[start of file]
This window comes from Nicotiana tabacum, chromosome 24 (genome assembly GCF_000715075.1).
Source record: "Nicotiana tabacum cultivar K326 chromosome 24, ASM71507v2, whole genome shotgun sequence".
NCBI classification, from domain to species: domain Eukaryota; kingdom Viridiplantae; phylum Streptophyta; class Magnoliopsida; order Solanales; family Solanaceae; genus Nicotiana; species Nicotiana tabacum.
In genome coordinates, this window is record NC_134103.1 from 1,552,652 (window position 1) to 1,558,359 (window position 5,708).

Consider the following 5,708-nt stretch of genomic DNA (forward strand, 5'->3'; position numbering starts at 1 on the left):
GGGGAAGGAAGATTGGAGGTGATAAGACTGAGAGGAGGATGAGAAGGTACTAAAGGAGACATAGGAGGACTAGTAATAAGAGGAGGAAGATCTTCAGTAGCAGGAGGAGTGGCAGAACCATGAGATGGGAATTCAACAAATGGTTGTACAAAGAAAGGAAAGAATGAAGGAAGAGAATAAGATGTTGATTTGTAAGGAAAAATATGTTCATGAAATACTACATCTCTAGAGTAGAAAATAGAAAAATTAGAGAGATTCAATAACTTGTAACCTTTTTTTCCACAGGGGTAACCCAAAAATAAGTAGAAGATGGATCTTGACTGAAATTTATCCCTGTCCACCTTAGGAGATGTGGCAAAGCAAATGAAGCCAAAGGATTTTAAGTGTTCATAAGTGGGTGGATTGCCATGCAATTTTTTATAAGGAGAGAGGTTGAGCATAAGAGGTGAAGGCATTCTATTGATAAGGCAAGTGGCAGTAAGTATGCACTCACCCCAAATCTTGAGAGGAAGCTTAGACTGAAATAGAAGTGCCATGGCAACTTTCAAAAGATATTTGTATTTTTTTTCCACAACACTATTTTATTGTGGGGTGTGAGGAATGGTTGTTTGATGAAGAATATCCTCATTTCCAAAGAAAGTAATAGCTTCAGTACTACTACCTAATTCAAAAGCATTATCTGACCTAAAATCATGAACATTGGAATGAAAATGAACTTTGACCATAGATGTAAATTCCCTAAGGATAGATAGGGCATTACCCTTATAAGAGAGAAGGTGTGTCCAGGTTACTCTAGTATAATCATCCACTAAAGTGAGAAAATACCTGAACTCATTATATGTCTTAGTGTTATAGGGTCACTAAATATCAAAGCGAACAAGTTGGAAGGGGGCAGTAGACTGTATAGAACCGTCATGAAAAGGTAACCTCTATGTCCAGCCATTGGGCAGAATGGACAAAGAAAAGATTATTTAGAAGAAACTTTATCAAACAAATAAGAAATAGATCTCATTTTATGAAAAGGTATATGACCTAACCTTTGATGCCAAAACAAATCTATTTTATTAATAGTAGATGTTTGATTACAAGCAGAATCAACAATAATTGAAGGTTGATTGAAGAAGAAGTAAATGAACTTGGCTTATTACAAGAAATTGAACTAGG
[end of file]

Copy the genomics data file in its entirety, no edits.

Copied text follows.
This window comes from Nicotiana tabacum, chromosome 24 (genome assembly GCF_000715075.1).
Source record: "Nicotiana tabacum cultivar K326 chromosome 24, ASM71507v2, whole genome shotgun sequence".
NCBI classification, from domain to species: domain Eukaryota; kingdom Viridiplantae; phylum Streptophyta; class Magnoliopsida; order Solanales; family Solanaceae; genus Nicotiana; species Nicotiana tabacum.
In genome coordinates, this window is record NC_134103.1 from 1,552,652 (window position 1) to 1,558,359 (window position 5,708).

Consider the following 5,708-nt stretch of genomic DNA (forward strand, 5'->3'; position numbering starts at 1 on the left):
GGGGAAGGAAGATTGGAGGTGATAAGACTGAGAGGAGGATGAGAAGGTACTAAAGGAGACATAGGAGGACTAGTAATAAGAGGAGGAAGATCTTCAGTAGCAGGAGGAGTGGCAGAACCATGAGATGGGAATTCAACAAATGGTTGTACAAAGAAAGGAAAGAATGAAGGAAGAGAATAAGATGTTGATTTGTAAGGAAAAATATGTTCATGAAATACTACATCTCTAGAGTAGAAAATAGAAAAATTAGAGAGATTCAATAACTTGTAACCTTTTTTTCCACAGGGGTAACCCAAAAATAAGTAGAAGATGGATCTTGACTGAAATTTATCCCTGTCCACCTTAGGAGATGTGGCAAAGCAAATGAAGCCAAAGGATTTTAAGTGTTCATAAGTGGGTGGATTGCCATGCAATTTTTTATAAGGAGAGAGGTTGAGCATAAGAGGTGAAGGCATTCTATTGATAAGGCAAGTGGCAGTAAGTATGCACTCACCCCAAATCTTGAGAGGAAGCTTAGACTGAAATAGAAGTGCCATGGCAACTTTCAAAAGATATTTGTATTTTTTTTCCACAACACTATTTTATTGTGGGGTGTGAGGAATGGTTGTTTGATGAAGAATATCCTCATTTCCAAAGAAAGTAATAGCTTCAGTACTACTACCTAATTCAAAAGCATTATCTGACCTAAAATCATGAACATTGGAATGAAAATGAACTTTGACCATAGATGTAAATTCCCTAAGGATAGATAGGGCATTACCCTTATAAGAGAGAAGGTGTGTCCAGGTTACTCTAGTATAATCATCCACTAAAGTGAGAAAATACCTGAACTCATTATATGTCTTAGTGTTATAGGGTCACTAAATATCAAAGCGAACAAGTTGGAAGGGGGCAGTAGACTGTATAGAACCGTCATGAAAAGGTAACCTCTATGTCCAGCCATTGGGCAGAATGGACAAAGAAAAGATTATTTAGAAGAAACTTTATCAAACAAATAAGAAATAGATCTCATTTTATGAAAAGGTATATGACCTAACCTTTGATGCCAAAACAAATCTATTTTATTAATAGTAGATGTTTGATTACAAGCAGAATCAACAATAATTGAAGGTTGATTGAAGAAGAAGTAAATGAACTTGGCTTATTACAAGAAATTGAACTAGG